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Democracy is not inherently good, Zakaria (From Wealth to Power) tells us in his thought-provoking and timely second book. It works in some situations and not others, and needs strong limits to function properly. The editor of Newsweek International and former managing editor of Foreign Affairs takes us on a tour of democracy's deficiencies, beginning with the reminder that in 1933 Germans elected the Nazis. While most Western governments are both democratic and liberal-i.e., characterized by the rule of law, a separation of powers, and the protection of basic rights-the two don't necessarily go hand in hand. Zakaria praises countries like Singapore, Chile and Mexico for liberalizing their economies first and then their political systems, and compares them to other Third World countries "that proclaimed themselves democracies immediately after their independence, while they were poor and unstable, [but] became dictatorships within a decade." But Zakaria contends that something has also gone wrong with democracy in America, which has descended into "a simple-minded populism that values popularity and openness." The solution, Zakaria says, is more appointed bodies, like the World Trade Organization and the U.S. Supreme Court, which are effective precisely because they are insulated from political pressures. Zakaria provides a much-needed intellectual framework for many current foreign policy dilemmas, arguing that the United States should support a liberalizing dictator like Pakistan's Pervez Musharraf, be wary of an elected "thug" like Venezuela's Hugo Chavez and take care to remake Afghanistan and Iraq into societies that are not merely democratic but free.
Copyright 2003 Reed Business Information, Inc.
Newsweek International's editor exposes the down side of democracy, i.e., the assumption that what's popular is right.
Copyright 2002 Reed Business Information, Inc.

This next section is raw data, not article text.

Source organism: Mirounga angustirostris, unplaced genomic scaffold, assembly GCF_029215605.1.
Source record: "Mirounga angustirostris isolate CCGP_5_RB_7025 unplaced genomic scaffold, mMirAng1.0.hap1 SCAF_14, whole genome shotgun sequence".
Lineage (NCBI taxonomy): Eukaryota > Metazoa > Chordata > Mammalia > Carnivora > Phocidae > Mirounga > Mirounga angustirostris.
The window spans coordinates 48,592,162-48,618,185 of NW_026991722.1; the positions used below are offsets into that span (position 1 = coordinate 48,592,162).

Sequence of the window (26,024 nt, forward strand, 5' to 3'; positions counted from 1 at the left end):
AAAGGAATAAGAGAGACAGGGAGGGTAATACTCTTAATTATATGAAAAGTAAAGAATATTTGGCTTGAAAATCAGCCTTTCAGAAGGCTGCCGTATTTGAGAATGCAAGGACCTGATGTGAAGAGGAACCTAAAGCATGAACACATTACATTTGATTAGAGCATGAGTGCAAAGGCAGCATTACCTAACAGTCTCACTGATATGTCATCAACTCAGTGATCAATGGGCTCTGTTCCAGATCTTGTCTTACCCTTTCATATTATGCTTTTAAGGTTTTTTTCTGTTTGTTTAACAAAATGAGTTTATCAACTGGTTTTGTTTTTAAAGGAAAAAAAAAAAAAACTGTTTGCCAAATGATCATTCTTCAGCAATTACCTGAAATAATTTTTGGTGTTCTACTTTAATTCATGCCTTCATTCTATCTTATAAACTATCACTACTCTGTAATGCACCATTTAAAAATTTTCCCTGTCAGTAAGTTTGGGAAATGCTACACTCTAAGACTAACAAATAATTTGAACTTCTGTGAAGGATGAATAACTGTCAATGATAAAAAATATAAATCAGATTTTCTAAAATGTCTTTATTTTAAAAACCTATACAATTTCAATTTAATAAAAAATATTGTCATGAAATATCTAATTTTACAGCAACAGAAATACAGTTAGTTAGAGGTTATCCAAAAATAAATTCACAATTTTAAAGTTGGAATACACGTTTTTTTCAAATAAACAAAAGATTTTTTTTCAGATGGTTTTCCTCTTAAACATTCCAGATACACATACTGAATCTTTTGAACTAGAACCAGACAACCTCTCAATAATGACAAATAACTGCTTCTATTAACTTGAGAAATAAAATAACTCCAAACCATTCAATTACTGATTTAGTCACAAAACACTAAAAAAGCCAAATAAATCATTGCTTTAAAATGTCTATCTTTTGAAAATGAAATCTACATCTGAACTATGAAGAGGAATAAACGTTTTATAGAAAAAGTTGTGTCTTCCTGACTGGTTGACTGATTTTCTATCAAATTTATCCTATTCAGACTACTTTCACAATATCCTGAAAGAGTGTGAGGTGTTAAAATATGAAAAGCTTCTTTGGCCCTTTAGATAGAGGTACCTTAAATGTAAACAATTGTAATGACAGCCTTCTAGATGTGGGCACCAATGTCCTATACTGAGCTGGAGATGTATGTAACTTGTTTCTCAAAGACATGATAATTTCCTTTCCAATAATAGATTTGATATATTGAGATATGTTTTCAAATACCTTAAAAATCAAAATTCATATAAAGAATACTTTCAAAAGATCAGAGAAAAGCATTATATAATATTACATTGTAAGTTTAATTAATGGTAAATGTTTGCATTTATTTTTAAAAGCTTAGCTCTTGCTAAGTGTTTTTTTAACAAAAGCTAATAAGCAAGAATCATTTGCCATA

This si an excellent book, all you could ask for, well researched and timely. Worth the money.Published 6 months ago by Bill Davies
Never ever I thought that a socio-politico-economic treatise could be such a breeze. Not only is it an interesting book, but also one that will leave you on the edge of your... Read morePublished on Feb. 12 2007 by J. SANDHU
Mr. Zakaria's thesis is that we live in a democratic age, but we'd be better off with less democracy, not more. Read morePublished on March 21 2004 by Gary C. Marfin
A must read for any serious student of History and Political Science. A highly readable work.
Mr Zakaria develops well documented, lucid arguments to explain WHY democratic... Read more
The author of this book is the editor of Newsweek International and a political analyst for ABC news. Read morePublished on Jan. 25 2004 by Linda Linguvic
"The Future of Freedom" is worth reading if only because it calls into question one of our most unexamined assumptions: that democracy is inherently good and that more democracy,... Read morePublished on Jan. 15 2004
Zakaria skillfully outlines a theory present in both the founding of the American Republic and one that appears in some relatively recent academia--i.e. Read morePublished on Jan. 13 2004 by Evan N. Campbell
"The Future of Freedom" is a difficult book to review, in part because the author hedges his bets. The book contains many fragments of wisdom, but it also conveys one Big Idea: the... Read morePublished on Jan. 6 2004 by Larry Willmore
I strongly recommend this book to anybody interested in public policy, particularly as it has pertains to the functioning of democracy both here and abroad. Read morePublished on Jan. 4 2004 by John V. Kjellman